[SCG57-07] Pilot seafloor borehole tilt observation in the Nankai Trough seismogenic zone: development for future array network observation for slow slip events.
Keywords:Nankai Trough, seafloor tilt observation, slow slip events
The sensor system which we conceived consists of a tiltmeter in shallow (5-20 m deep) borehole to monitor tilt change of the crust, fiber optic strainmeters to monitor seafloor horizontal deformation, as well as a pressure gauge to monitor vertical seafloor movement in long-term. The borehole tiltmeter in shallow seafloor borehole is one of the key sensors and we started a pilot long-term observation since February 2019. The location of the pilot tiltmeter installation is in 1B-S1 site south of DONET 1B node where splay fault is branched from the subducting plate boundary where Tonankai earthquakes occurred in the history. Long-term observation by DONET recorded slow earthquakes near the 1B-S1 site, where our interest is what slow slip associate with slow earthquakes in the splay fault system. In the pilot tilt observation, we drilled 8.6 m deep borehole of 104 mm diameter hole with BMS (seafloor drill by Cellula Robotics) by JAMSTEC R/V Kaimei in November 2018. We installed a Lily tiltmeter from Jewell Instruments in the borehole and packed the borehole by sand to the seafloor. To connect the tiltmeter to DONET to start continuous observation with the borehole tiltmeter, we used a DONET borehole interface which has been used to connect the IODP boreholes to DONET. We continue the observation since February 2019.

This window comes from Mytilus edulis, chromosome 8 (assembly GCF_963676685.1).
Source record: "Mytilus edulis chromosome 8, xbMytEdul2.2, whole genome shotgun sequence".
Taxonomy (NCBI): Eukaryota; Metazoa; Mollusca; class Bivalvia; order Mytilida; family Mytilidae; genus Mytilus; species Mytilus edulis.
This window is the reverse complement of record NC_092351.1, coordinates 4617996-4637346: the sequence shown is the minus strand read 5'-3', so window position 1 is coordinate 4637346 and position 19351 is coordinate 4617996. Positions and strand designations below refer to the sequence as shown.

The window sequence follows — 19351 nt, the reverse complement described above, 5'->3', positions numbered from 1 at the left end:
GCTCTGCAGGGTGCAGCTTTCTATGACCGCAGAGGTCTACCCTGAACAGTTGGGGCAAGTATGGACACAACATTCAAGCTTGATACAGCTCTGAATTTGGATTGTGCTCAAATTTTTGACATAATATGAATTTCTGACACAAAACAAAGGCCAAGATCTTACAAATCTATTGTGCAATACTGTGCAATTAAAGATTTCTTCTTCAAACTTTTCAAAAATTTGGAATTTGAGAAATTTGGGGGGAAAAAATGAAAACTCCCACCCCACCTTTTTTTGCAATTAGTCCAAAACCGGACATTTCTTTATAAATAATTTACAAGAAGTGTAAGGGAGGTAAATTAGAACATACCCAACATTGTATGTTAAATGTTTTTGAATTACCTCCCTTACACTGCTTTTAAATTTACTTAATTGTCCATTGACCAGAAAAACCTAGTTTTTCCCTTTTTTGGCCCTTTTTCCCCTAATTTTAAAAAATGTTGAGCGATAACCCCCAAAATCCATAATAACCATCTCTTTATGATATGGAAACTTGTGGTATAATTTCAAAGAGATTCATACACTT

The first 1 year pilot observation exhibited the process of the hole and installed tiltmeter gets stable over time. First a half year data showed significant saw tooth trend of tiltmeter record in both x and y components and relatively large long-term drift. After a half year, such trend became much smaller and smooth. As of January 2020, long-term drift of the tiltmeter is ~-1 and ~5 microrad/month for x and y components respectively. The records showed clear and relatively large response in tidal frequencies with peak-to-peak amplitude of ~1 and ~ 2 microradians for x and y components (Figure). The response has good correlation with ocean tide measured by seafloor pressure gauges near the 1B-S1 site. We consider the large tidal response represents surface deformation of sediment layer to ocean tidal pressure loading, but further investigation is needed to clarify the origin of such tidal response, reported also in other seafloor observations (Davis et al, 2017, Araki et al., 2017).
We are planning another tiltmeter installation in deeper (~20 m planned) borehole to establish technique to observe tilt change in the seafloor environment with enough stability to recognize slow slip occurrence at depth. The planned installation also includes use of a laser interferometric long-arm tiltmeter and cementing the instrument at the bottom of the hole to enhance maximum stability.